Life Expectancy through Expectancy in Life

Let's say that one day I can no longer dance Argentine tango. I feel strongly that the skills I have learned from social tango would increase the likelihood that I will live longer, and if not longer, then at least happy years. Longevity is not my goal. Increasing my "life expectancy" also is not a my goal. But, yes, Expectancy in Life, is my past and present which has a good chance of being my happy future.

Saturday, April 29, 2017

Getting beyond Zero

"Getting to Zero" is a goal theory with a big hole in the center of it.

Getting to Zero and then beyond, however, is the very best that tango can give you.  In the area of the arts and the human psyche, Zero is not enough. Something I have been doing with patients diagnosed with PTSD lately has been to measure distress differently. My goal for those I help is going beyond. Tango is my inspiration for challenging the "getting to Zero" medical model.

Friday, March 31, 2017

No Cure for Dance Phobias

There in no cure for dance phobias except by dancing.  The fear of dancing (chorophobia) has no special pill, no easy therapy, no healing magic wand.  Why?  Because chorophobia is often not even seen as being a problem. How can you cure a problem when it is not even recognized as one?  So, in other words, chorophobia does not even get a chance to be cured.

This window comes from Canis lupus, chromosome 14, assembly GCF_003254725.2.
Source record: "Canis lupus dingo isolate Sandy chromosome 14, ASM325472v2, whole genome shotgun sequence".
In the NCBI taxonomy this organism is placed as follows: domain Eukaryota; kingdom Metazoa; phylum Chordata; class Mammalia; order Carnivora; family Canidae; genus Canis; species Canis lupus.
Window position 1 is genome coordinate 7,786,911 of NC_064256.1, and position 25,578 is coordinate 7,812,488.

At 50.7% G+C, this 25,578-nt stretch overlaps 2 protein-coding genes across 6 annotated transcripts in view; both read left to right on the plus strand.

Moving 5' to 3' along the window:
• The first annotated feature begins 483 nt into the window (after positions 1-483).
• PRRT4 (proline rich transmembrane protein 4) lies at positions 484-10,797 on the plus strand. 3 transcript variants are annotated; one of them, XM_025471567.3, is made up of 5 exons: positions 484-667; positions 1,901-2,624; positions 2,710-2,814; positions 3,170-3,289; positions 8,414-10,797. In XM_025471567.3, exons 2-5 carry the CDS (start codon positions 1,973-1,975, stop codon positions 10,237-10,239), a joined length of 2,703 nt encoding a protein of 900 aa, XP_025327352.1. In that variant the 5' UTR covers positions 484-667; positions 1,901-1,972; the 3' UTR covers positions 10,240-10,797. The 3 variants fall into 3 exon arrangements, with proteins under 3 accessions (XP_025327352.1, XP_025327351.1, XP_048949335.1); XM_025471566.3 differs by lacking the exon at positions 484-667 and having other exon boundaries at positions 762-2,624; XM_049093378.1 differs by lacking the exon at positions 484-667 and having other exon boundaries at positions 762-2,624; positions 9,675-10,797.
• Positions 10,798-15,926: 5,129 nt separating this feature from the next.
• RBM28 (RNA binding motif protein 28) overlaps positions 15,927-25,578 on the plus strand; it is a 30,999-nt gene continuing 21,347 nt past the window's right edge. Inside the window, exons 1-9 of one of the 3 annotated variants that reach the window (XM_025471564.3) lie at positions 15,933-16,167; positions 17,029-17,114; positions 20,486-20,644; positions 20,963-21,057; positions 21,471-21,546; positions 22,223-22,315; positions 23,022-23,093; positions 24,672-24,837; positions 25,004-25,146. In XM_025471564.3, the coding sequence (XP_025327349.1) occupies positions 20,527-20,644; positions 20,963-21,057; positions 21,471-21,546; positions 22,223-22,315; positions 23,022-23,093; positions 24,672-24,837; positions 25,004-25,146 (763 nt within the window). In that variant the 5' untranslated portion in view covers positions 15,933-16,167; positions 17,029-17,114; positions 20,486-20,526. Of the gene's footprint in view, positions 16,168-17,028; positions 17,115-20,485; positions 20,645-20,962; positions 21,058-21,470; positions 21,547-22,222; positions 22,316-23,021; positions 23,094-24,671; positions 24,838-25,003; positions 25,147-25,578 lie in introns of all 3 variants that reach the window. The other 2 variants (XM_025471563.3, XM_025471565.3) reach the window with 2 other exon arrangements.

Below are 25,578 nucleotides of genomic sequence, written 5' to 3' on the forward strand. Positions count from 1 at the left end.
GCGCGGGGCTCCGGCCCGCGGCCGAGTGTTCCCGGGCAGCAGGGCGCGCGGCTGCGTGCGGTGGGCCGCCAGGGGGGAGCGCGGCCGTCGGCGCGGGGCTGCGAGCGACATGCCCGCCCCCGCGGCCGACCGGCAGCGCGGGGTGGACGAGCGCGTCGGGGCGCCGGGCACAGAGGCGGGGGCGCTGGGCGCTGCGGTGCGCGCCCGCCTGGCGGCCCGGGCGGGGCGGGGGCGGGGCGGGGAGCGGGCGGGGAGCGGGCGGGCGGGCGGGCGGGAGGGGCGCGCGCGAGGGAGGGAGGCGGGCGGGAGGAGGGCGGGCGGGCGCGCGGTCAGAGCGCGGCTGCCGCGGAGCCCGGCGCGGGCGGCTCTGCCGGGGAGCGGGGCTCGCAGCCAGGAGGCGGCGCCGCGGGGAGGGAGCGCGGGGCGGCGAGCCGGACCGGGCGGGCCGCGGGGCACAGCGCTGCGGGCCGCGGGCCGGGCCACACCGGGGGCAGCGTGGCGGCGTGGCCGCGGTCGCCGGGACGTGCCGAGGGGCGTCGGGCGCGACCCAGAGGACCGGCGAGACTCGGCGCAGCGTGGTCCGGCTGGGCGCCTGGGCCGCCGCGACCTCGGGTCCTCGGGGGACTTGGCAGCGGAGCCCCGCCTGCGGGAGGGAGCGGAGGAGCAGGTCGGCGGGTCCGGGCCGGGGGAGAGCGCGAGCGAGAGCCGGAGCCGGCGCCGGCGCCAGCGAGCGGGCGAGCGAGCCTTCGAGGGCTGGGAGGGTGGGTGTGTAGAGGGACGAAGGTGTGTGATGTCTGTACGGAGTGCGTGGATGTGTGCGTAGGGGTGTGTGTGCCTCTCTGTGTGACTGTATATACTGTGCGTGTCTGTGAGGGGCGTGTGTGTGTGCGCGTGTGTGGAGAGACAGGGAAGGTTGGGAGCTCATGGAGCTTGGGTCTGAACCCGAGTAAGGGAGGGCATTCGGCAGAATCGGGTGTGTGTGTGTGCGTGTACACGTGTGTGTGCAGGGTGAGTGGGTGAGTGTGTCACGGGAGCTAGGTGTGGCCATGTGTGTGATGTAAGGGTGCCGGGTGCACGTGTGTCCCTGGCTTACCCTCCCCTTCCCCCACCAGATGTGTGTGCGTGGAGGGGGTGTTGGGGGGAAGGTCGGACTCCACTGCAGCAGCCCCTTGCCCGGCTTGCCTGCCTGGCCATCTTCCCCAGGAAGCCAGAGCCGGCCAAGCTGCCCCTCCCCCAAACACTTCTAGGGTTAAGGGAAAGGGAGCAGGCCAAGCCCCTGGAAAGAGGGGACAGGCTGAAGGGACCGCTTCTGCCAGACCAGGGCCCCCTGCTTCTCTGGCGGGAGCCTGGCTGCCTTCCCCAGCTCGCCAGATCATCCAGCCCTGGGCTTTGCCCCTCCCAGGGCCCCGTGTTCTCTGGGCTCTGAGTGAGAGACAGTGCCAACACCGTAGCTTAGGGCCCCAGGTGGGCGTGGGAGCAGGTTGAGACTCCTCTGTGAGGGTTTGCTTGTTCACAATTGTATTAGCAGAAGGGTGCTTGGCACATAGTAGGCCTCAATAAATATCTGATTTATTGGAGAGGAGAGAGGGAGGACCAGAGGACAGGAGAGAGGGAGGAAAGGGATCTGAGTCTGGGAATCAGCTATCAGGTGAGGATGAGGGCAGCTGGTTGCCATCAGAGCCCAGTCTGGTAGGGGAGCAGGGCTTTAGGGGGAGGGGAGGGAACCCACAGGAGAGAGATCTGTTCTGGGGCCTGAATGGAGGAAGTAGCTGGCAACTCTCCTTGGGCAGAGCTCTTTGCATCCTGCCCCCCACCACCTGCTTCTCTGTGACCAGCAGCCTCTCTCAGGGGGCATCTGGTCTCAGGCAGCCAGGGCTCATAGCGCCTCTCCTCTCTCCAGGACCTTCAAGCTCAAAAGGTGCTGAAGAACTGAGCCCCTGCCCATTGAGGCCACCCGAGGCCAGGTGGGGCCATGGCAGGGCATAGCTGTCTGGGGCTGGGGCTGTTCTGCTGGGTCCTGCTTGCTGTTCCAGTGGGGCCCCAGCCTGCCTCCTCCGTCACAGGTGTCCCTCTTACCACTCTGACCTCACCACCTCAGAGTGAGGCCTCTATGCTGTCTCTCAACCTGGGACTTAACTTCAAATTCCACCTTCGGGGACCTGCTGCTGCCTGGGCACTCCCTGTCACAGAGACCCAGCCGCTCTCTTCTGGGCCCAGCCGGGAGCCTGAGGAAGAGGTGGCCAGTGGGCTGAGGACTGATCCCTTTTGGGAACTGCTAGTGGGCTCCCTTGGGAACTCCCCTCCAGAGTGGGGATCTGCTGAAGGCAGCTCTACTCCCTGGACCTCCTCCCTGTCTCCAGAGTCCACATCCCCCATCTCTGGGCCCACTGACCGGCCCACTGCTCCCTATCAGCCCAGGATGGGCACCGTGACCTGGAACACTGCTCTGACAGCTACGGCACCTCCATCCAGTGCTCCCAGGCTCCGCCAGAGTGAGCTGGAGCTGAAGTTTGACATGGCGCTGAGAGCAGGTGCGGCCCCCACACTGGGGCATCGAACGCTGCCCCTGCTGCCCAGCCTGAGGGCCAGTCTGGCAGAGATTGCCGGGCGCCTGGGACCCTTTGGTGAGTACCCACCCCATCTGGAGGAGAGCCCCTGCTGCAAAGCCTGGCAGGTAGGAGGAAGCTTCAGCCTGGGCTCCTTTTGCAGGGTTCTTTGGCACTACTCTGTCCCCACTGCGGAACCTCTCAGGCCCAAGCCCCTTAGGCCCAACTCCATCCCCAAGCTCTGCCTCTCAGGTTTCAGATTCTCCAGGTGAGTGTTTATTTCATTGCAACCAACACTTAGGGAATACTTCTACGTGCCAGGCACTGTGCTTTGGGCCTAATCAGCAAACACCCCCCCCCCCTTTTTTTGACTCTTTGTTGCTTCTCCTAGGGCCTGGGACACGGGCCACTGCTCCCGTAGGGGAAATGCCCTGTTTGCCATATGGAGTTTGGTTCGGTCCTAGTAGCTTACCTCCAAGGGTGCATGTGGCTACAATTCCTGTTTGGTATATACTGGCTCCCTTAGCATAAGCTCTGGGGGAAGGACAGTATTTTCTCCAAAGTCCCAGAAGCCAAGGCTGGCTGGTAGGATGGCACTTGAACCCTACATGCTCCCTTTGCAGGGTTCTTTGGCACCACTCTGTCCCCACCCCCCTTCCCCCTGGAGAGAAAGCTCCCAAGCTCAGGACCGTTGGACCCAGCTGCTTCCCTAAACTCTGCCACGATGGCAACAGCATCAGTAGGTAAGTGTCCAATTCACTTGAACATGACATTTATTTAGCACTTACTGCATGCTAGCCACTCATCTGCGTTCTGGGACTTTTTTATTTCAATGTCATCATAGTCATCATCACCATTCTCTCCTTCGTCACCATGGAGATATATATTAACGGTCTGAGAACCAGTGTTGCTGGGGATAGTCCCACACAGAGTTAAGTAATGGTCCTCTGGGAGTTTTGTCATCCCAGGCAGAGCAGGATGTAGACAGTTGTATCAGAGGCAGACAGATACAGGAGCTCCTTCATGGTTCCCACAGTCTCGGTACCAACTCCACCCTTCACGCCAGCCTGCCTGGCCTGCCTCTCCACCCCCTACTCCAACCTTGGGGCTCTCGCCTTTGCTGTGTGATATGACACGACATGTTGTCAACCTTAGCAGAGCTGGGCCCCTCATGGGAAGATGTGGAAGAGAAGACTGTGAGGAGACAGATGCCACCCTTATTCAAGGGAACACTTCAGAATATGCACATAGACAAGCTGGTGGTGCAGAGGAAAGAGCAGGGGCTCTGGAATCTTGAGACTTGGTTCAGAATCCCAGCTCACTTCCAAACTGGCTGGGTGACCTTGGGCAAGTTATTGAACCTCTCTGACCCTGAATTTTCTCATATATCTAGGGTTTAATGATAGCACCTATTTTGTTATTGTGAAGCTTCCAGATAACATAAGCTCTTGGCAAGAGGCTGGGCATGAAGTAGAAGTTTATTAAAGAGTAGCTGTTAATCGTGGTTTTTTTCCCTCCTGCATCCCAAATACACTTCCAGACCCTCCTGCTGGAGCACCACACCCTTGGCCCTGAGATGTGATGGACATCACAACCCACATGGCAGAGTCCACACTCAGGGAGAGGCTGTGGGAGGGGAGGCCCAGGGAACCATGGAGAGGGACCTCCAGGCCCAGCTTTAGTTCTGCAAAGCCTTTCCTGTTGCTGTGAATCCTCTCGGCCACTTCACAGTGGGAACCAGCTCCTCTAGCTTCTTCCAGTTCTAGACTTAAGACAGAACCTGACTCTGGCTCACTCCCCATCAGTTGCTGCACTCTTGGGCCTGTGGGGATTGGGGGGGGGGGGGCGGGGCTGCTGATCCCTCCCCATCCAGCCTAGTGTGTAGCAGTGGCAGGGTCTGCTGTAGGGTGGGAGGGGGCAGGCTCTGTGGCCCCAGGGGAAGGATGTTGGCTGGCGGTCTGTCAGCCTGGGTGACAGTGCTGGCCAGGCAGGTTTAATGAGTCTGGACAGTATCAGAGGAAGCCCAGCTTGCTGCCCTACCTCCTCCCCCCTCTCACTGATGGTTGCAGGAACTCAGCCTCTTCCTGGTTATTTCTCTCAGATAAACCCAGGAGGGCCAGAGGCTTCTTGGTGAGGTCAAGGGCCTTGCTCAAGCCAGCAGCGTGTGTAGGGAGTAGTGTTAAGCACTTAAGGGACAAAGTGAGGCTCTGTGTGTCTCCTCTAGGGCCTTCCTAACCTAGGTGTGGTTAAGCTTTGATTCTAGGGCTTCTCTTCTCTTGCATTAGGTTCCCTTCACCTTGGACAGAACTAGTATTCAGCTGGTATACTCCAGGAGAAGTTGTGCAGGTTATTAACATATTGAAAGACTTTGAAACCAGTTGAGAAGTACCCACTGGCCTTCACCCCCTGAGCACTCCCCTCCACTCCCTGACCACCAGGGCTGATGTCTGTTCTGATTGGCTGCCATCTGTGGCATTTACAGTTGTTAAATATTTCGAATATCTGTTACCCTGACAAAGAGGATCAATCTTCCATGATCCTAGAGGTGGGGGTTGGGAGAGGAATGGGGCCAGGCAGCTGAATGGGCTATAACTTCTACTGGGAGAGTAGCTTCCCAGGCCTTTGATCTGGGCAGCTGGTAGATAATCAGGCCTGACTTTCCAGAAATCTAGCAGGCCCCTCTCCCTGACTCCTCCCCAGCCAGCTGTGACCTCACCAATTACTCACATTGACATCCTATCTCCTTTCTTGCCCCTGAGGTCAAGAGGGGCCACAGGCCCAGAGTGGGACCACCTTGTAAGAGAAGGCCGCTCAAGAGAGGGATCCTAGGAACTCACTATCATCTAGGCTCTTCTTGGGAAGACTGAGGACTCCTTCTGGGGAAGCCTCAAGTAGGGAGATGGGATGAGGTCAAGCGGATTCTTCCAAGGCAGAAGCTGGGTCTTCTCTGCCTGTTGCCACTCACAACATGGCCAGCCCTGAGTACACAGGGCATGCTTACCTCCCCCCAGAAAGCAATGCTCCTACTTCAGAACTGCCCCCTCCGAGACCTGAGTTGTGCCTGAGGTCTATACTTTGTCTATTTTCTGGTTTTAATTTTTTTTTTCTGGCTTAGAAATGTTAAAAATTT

Saturday, February 25, 2017

Sustainable Tango: The Facets of Well-Being

For many who dance tango--and I am one of them--tango is like visiting heaven.  But is it tango that makes people happy or something else?  I think we can agree on the answer when we really think about it:  Tango does not make us happy.  A life that juggles many different wellness elements will sustain tango (or any other positive behavior) over time.

Saturday, January 14, 2017

Mood Regulation and Tango

This post may save someone's life.  No matter who you are in life, you will be touched by others for whom you care who will kill themselves. I work with a population of men and women who kill themselves in the US nearly every hour of every day:  Military veterans.  Sadly, you and those you know are at risk for suicide.  I am not going to suggest helping a suicidal friend or family member with tango; however, I hope you can see why the most effective therapy for mood regulation is very similar to tango (as practised in a caring, warm community of dancers). In other words, I hope you will value what you have through tango a bit more, and are a little less inclined to subscribe to how tango is the opposite of healing as a mere "addiction."  Is it possible?  You may be regulating your mood through tango and increasing your well-being!